Still he did not say anything. He did not stir. Did he mean to keep her there till she had decided? That was absurd. She must talk it over with her mother. She ought to have got up when she spoke, she had waited thinking he would answer, and now, she did not know why, she found it difficult to make a movement. She did not look at him, but she was conscious of his appearance; she had never seen herself marrying a man so little taller than herself. When you sat close to him you saw how good his features were, and how cold his face. It was strange when you couldn’t help being conscious of the devastating passion which was in his heart.

‘I don’t know you, I don’t know you at all,’ she said tremulously.

He gave her a look and she felt her eyes drawn to his. They had a tenderness which she had never seen in them before, but there was something beseeching in them, like a dog’s that has been whipped, which slightly exasperated her.

‘I think I improve on acquaintance,’ he said.

‘Of course you’re shy, aren’t you?’

It was certainly the oddest proposal she had ever had. And even now it seemed to her that they were saying to one another the last things you would have expected on such an occasion. She was not in the least in love with him. She did not know why she hesitated to refuse him at once.

‘I’m awfully stupid,’ he said, ‘I want to tell you that I love you more than anything in the world, but I find it so awfully difficult to say.’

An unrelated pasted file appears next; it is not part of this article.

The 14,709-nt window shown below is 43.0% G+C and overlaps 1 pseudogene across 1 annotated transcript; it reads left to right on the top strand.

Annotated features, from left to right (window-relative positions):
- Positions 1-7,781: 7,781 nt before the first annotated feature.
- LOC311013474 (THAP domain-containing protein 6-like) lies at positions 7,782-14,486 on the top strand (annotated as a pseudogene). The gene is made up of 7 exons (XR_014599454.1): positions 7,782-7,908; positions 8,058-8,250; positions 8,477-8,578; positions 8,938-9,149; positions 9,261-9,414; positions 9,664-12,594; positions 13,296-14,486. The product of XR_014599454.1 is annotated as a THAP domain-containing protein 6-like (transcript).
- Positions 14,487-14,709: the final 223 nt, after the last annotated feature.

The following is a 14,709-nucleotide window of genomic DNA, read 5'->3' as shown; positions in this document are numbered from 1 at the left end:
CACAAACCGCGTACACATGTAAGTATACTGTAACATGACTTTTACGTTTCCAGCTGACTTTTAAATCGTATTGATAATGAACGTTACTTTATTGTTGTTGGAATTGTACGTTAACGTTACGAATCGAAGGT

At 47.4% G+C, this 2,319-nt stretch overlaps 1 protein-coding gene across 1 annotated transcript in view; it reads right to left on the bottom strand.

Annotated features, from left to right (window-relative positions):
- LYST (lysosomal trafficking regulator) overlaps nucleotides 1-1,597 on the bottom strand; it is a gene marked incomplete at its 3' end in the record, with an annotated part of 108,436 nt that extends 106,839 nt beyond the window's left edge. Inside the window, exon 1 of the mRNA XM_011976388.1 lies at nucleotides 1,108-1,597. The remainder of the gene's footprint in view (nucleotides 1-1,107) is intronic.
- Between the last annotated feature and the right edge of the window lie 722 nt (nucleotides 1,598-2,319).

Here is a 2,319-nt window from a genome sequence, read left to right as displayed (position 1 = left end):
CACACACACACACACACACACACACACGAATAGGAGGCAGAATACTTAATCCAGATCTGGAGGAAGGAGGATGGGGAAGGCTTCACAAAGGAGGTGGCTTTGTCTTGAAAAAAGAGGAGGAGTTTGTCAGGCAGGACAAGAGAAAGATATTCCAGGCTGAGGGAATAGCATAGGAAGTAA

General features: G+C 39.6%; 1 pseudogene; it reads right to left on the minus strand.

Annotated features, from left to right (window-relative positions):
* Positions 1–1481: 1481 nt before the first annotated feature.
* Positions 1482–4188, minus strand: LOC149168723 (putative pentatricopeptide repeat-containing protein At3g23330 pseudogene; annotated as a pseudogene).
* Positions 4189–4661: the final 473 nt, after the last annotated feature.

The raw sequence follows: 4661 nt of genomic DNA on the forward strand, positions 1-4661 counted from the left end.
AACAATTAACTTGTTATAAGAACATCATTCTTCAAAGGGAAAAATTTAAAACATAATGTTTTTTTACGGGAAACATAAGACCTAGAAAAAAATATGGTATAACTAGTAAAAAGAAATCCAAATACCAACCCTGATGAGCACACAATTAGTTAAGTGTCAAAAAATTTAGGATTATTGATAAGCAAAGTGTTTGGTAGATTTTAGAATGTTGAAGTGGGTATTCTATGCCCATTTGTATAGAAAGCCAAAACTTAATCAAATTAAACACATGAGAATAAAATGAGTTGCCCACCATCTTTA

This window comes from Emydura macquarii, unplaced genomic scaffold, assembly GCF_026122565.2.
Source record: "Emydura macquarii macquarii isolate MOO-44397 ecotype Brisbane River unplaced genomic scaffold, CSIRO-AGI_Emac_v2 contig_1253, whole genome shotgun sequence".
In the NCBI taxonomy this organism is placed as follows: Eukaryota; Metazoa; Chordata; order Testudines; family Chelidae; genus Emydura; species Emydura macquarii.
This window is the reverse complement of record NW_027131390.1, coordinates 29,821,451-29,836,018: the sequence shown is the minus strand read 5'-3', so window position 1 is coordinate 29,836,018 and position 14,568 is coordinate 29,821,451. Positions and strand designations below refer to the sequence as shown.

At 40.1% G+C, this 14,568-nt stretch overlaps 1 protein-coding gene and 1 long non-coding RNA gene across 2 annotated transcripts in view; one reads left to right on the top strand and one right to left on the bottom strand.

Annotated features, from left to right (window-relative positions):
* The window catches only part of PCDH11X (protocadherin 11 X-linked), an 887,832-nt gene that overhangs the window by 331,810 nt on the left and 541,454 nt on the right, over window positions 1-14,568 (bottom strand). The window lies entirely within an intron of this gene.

Now that was odd too, for inexplicably enough it touched her; he wasn’t really cold, of course, it was his manner that was unfortunate: she liked him at that moment better than she had ever liked him before. Doris was to be married in November. He would be on his way to China then and if she married him she would be with him. It wouldn’t be very nice to be a bridesmaid at Doris’s wedding. She would be glad to escape that. And then Doris as a married woman and herself single! Every one knew how young Doris was and it would make her seem older. It would put her on the shelf. It wouldn’t be a very good marriage for her, but it was a marriage, and the fact that she would live in China made it easier. She was afraid of her mother’s bitter tongue. Why, all the girls who had come out with her were married long ago and most of them had children; she was tired of going to see them and gushing over their babies. Walter Fane offered her a new life. She turned to him with a smile which she well knew the effect of.

‘If I were so rash as to say I’d marry you, when would you want to marry me?’

He gave a sudden gasp of delight, and his white cheeks flushed.

‘Now. At once. As soon as possible. We’d go to Italy for our honeymoon. August and September.’

That would save her from spending the summer in a country vicarage, hired at five guineas a week, with her father and mother. In a flash she saw in her mind’s eye the announcement in the Morning Post that, the bridegroom having to return to the East, the wedding would take place at once. She knew her mother well enough, she could be counted on to make a splash; for the moment at least Doris would be in the background and when Doris’s much grander wedding took place she would be far away.

She stretched out her hand.

‘I think I like you very much. You must give me time to get used to you.’

‘Then it’s yes?’ he interrupted.

‘I suppose so.’